The most-common way is to compare a portfolio against a popular index
like the S&P 500. It also may be the worst way.
investors will look to a broad market index to evaluate how their advisor-recommended
portfolio performed. This can be a mistake since these indexes are a snapshot
of the overall market and may not be an appropriate benchmark for a personal
are tips on how to evaluate your advisor and portfolio:
the right benchmark: For every
sector of stocks—or every type of investment—there is likely to be an index
that can serve as an appropriate measuring tool. Many times advisors provide
these indexes on quarterly reports so that clients can see how they're faring
with any portion of their portfolio.
the many indexes that are frequently used: MSCI EAFE (tracks international
markets in developed countries), Russell 2000 (a U.S. small-cap index) and the
Barclays U.S. Aggregate Bond Index (for fixed income).
the blended route: Since most
portfolios are not constructed purely out of equity or fixed income
investments, a blended benchmark may be appropriate. These can generally be
custom-designed by advisors or a blend of more than two indexes. The key is to
find a benchmark that is relevant to your portfolio.
Consistent Measures: Be wary of advisors
who suggest you change your benchmark midstream because it could mean they're
looking to hide their poor performance, pros say. Unless there has been a
significant, permanent shift in the makeup of a portfolio, it does an investor
little good to suddenly track a different benchmark.
other yardsticks: While indexes may
be useful for measuring basic performance, pros say they don't really get to
the key question for investors: Is their portfolio performing in a way that
will allow them to meet their goals, be it paying for a child's education or
funding their retirement? To that end, many advisors establish a target for the
portfolio—say, 6% average annual returns over a set period—and consider that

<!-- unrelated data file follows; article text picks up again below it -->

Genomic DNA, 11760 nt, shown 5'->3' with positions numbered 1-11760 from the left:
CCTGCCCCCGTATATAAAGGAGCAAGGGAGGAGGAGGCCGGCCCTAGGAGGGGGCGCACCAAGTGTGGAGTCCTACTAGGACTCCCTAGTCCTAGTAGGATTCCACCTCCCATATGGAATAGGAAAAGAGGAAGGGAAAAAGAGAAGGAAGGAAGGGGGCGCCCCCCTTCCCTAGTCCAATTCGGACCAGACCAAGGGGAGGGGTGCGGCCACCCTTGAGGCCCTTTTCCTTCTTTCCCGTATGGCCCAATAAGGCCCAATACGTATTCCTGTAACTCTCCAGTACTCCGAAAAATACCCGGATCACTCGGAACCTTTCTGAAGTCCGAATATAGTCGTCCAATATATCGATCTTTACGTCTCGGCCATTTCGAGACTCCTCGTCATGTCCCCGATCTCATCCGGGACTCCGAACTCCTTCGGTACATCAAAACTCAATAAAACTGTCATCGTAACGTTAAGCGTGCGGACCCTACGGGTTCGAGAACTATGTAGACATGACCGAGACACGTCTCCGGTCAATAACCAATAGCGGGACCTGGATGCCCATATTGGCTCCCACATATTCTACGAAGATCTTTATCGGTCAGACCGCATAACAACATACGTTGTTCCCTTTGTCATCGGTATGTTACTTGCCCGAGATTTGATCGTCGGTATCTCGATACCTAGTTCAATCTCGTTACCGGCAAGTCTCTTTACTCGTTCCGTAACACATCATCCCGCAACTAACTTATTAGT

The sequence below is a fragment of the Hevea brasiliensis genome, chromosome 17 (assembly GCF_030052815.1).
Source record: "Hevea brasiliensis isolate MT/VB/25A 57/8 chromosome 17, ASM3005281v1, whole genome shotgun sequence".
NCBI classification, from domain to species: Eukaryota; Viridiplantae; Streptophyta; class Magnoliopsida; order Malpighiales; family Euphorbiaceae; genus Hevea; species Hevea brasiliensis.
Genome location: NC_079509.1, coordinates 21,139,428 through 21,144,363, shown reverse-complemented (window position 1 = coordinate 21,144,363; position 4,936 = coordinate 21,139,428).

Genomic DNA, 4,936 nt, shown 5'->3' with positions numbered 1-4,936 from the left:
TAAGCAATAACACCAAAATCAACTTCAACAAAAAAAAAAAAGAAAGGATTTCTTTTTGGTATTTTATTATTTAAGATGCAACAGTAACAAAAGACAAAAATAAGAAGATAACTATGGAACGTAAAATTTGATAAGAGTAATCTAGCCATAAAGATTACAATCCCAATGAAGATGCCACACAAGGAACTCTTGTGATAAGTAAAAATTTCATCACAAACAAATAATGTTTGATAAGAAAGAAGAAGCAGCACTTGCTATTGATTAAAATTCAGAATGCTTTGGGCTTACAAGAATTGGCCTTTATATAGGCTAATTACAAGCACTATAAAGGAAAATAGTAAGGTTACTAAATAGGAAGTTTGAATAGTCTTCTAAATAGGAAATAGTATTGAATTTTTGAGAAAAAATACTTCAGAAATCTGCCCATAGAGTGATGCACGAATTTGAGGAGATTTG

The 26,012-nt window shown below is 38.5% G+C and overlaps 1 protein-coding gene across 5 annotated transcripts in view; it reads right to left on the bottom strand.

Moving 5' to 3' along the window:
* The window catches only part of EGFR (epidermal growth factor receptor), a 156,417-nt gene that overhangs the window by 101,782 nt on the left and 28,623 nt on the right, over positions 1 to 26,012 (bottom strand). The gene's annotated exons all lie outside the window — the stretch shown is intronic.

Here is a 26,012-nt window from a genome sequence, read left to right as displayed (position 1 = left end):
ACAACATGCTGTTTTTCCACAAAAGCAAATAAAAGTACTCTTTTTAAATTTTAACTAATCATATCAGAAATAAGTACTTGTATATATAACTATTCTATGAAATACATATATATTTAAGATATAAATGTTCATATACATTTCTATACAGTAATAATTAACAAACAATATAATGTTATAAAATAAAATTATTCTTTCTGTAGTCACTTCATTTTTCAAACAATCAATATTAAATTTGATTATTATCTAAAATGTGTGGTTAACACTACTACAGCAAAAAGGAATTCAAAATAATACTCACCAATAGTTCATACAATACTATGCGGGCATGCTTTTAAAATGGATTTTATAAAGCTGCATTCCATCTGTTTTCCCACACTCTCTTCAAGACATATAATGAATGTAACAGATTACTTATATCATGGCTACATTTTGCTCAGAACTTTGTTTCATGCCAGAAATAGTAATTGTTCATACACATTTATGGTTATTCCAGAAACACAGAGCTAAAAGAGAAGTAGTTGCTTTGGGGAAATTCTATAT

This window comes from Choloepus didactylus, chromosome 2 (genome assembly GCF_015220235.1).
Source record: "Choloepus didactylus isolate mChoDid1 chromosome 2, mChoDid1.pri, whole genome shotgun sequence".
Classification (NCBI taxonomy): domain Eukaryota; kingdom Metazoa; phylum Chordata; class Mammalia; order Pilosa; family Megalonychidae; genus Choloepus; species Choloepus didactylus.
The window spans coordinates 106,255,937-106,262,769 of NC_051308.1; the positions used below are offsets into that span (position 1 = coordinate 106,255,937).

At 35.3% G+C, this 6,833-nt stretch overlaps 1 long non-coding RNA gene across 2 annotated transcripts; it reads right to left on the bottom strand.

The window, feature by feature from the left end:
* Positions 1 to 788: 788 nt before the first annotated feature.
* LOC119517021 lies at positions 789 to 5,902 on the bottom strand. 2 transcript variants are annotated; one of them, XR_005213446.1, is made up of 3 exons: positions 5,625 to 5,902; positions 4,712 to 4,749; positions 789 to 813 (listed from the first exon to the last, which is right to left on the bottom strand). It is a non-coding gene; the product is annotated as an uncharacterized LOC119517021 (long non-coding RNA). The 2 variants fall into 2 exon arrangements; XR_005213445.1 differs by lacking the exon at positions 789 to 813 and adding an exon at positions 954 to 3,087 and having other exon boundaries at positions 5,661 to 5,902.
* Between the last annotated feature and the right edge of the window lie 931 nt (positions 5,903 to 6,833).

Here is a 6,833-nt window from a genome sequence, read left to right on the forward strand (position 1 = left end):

the true "benchmark."
alternative to benchmarking, Edward Kohlhepp, an independent advisor in
Doylestown, Pa often asks clients this: "Are you on track to retire on
schedule?" (If they're already retired he might ask: "Do you have
enough money for the rest of your life?")
in the fees: If an advisor beats
the benchmark by 1% but charges a 2% management fee, the result doesn't quite
equate to a win. So, it is important for investors to know their true costs—or
better yet, to have their advisor break it down. Many advisors do this as a
matter of course, but it never hurts to ask.
at the big picture: Many advisors
provide a range of services—from helping clients find a mortgage to helping
them create a lifelong financial plan—that go beyond investing.
such, it may not make sense to judge advisors solely on whether they can beat
an index. Rather, "it is a piece of the evaluation," says Jason Lina
of Resource Planning Group, an Atlanta advisory firm. And that isn't factoring
in the intangibles: Is the advisor quick to respond to a question? Can the advisor
refer you to a good accountant or estate attorney? Such things aren't easily
"benchmarked" and yet they may be what matters most in the long run,
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